EXCLUSIVE: President Joe Biden "adamantly opposes" a Republican bill that the House of Representatives plans to vote on that would abolish the Internal Revenue Service (IRS) and eliminate the national income tax, and he warns that the bill would end up raising taxes on middle-class families.
The House is set to vote on Georgia Republican Rep. Buddy Carter’s reintroduced Fair Tax Act, which aims to reel in the IRS and remove the national income tax and other taxes and replace them with a single consumption tax.
But the White House is warning that the legislation would "overwhelmingly shift the federal tax burden onto the American middle class and working people, while simultaneously causing prices to spike across the board."
"President Biden adamantly opposes House Republicans’ plans to force an unprecedented tax hike onto middle-class families in exchange for yet more tax welfare for the rich and big corporations," White House deputy press secretary Andrew Bates told Fox News Digital on Wednesday.
"The president’s top priority is to make more progress cutting costs for the American people, who broadly support his efforts to have multinational corporations and the richest taxpayers pay their fair share," Bates said.
The White House cited former President George W. Bush’s panel on Federal Tax Reform, which found that lower- and middle-income families "would be especially hard-hit by a standalone retail sales tax."
The White House said that the "theme of tax handouts to the wealthy on the backs of the middle class is fast becoming a theme of the new Congress" — a theme that the White House said voters rejected in the midterm elections.
"We need to fight inflation together and stand up for working families, not worsen inflation and then raise taxes on everyone but the top as the result of a backroom deal," Bates told Fox News Digital.
The plans for a vote on Carter’s bill came as part of the deal between House Speaker Kevin McCarthy, R-Calif., and members of the House Freedom Caucus as he sought to gain their support in his bid for the gavel.
"Instead of adding 87,000 new agents to weaponize the IRS against small business owners and middle America, this bill will eliminate the need for the department entirely by simplifying the tax code with provisions that work for the American people and encourage growth and innovation," Carter has told Fox News Digital. "Armed, unelected bureaucrats should not have more power over your paycheck than you do."
Specifically, the bill gets rid of the national personal and corporate income taxes and abolishes the IRS — which is slated to hire thousands of new staff over the next decade unless congressional Republicans can stop it — and implements a national sales tax.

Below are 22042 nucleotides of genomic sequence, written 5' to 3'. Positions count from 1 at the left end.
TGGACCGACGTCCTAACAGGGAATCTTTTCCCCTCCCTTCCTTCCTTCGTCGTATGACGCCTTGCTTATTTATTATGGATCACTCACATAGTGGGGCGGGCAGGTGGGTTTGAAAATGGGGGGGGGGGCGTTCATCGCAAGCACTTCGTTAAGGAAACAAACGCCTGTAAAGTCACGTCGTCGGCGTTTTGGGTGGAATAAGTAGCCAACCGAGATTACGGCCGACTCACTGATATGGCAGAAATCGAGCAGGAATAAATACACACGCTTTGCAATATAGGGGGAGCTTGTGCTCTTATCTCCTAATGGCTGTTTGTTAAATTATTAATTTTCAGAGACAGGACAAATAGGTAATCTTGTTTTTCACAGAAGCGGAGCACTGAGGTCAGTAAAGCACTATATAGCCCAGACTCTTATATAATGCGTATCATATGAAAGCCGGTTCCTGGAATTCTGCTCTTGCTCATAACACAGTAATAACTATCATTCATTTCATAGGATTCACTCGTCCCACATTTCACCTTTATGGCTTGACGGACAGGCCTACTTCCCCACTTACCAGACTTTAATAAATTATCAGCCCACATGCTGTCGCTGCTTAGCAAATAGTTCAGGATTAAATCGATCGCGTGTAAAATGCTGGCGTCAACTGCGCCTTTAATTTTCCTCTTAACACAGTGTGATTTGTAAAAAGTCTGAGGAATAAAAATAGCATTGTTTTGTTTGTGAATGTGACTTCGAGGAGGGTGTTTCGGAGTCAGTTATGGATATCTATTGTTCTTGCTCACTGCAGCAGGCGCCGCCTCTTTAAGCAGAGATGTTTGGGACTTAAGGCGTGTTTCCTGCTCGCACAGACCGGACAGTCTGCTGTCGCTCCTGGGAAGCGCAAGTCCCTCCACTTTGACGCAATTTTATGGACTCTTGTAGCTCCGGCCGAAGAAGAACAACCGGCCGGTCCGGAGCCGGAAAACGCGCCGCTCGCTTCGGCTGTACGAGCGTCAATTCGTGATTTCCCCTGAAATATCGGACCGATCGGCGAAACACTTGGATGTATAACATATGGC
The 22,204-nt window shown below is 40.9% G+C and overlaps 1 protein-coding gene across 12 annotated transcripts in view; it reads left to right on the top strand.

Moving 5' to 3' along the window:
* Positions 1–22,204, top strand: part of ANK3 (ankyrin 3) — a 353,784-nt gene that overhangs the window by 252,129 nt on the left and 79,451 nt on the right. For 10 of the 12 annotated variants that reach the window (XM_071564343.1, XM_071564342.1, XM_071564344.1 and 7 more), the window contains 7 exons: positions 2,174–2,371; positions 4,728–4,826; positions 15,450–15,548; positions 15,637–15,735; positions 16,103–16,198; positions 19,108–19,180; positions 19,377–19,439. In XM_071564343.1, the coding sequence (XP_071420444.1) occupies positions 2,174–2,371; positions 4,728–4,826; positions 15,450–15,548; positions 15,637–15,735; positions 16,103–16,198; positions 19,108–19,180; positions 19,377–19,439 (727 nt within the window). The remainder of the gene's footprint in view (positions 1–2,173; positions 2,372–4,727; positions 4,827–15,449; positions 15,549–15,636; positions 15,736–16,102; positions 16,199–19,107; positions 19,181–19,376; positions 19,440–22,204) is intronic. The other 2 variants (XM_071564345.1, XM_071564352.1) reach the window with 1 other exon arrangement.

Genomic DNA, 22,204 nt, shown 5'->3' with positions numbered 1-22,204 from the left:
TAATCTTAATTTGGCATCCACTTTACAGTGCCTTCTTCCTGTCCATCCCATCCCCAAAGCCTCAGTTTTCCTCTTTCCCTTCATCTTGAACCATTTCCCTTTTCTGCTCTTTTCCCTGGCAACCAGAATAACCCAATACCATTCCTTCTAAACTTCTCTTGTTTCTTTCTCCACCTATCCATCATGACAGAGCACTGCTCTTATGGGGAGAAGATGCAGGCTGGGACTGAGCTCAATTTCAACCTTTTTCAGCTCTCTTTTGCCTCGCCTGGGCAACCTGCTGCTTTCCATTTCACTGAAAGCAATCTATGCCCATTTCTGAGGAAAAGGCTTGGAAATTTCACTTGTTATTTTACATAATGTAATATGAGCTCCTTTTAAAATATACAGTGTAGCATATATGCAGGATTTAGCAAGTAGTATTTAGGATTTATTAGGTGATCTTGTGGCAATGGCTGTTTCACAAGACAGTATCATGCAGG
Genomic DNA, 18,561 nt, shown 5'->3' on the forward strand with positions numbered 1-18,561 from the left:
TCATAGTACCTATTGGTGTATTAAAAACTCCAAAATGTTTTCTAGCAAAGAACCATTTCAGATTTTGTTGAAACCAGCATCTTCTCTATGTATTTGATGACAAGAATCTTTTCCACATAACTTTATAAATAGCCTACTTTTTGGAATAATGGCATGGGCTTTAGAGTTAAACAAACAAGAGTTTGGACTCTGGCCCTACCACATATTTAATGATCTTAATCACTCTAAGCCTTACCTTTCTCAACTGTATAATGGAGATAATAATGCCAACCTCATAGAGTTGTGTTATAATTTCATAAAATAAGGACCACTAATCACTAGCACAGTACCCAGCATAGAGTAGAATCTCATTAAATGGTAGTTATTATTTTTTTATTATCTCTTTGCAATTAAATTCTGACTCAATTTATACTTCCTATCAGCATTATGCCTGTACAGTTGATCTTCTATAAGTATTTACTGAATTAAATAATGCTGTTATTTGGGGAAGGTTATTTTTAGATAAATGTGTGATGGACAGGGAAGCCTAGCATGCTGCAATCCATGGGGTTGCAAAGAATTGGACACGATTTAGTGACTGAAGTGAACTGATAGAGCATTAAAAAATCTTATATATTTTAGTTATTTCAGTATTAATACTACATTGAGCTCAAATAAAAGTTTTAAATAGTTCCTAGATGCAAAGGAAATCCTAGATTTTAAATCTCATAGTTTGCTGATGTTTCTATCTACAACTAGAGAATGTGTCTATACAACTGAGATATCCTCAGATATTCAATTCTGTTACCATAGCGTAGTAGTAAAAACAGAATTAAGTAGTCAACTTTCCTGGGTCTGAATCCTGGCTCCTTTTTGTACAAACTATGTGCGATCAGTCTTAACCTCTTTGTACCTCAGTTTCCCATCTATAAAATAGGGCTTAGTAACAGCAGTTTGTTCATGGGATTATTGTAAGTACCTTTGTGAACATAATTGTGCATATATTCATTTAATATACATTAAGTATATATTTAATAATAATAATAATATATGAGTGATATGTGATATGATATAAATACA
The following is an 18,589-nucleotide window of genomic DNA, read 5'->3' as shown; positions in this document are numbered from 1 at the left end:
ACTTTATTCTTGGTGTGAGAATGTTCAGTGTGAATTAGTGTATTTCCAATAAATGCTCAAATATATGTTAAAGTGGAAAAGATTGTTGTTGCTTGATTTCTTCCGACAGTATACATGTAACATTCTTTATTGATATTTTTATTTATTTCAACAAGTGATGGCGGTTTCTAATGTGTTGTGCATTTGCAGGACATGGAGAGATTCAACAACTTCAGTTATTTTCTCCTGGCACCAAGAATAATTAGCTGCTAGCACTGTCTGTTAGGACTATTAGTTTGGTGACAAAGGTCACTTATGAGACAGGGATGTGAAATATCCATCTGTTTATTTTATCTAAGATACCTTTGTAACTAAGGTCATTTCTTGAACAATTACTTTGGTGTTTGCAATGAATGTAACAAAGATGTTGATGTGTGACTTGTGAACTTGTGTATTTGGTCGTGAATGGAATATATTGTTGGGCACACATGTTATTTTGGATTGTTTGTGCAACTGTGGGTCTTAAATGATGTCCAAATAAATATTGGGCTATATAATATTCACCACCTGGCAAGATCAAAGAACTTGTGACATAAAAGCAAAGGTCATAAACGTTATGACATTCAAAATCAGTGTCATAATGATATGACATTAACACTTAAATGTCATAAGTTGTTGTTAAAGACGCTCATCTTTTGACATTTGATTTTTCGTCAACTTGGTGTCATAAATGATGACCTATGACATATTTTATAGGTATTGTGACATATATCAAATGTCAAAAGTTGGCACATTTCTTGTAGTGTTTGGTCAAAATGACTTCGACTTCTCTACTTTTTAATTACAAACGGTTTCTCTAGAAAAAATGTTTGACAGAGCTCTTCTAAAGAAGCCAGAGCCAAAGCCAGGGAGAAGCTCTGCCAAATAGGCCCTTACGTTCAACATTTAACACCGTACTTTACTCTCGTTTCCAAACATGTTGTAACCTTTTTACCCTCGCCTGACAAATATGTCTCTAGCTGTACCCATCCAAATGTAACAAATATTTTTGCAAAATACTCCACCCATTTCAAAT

The bill also gets rid of the death, gift and payroll taxes, and it would replace the current tax code with a national consumption tax.
Eleven members have sponsored the bill, including Rep. Kat Cammack, R-Fla., Rep. Jeff Duncan, R-S.C., Rep. Bob Good, R-Va., Rep. Andrew Clyde, R-Ga., and House Freedom Caucus Chairman Rep. Scott Perry, R-Pa.
The bill illustrates the hard-line stance House Republicans are taking with the Biden administration and its push to expand the federal government, including the new funding that would expand the IRS.
The House of Representatives on Monday evening voted to rescind more than $70 billion in funding to the IRS – fulfilling McCarthy's campaign promise to prevent the agency from hiring tens of thousands of new agents and conducting new audits on Americans.
The bill — dubbed the Family and Small Business Taxpayer Protection Act and sponsored by Rep. Adrian Smith, R-Neb., and Rep. Michelle Steel, R-Calif. — passed the House, 221-210.
The legislation would roll back billions of dollars of funding for the IRS approved in the Inflation Reduction Act last year but leaves in place funding for customer service and improvements to IT services.
The bill rescinds any funding that could be used to conduct new audits on Americans and funding that would double the agency's current size.
The Inflation Reduction Act granted an $80 billion boost to the IRS over a 10-year period, with more than half of those funds approved with the intention of helping the agency to crack down on tax evasion.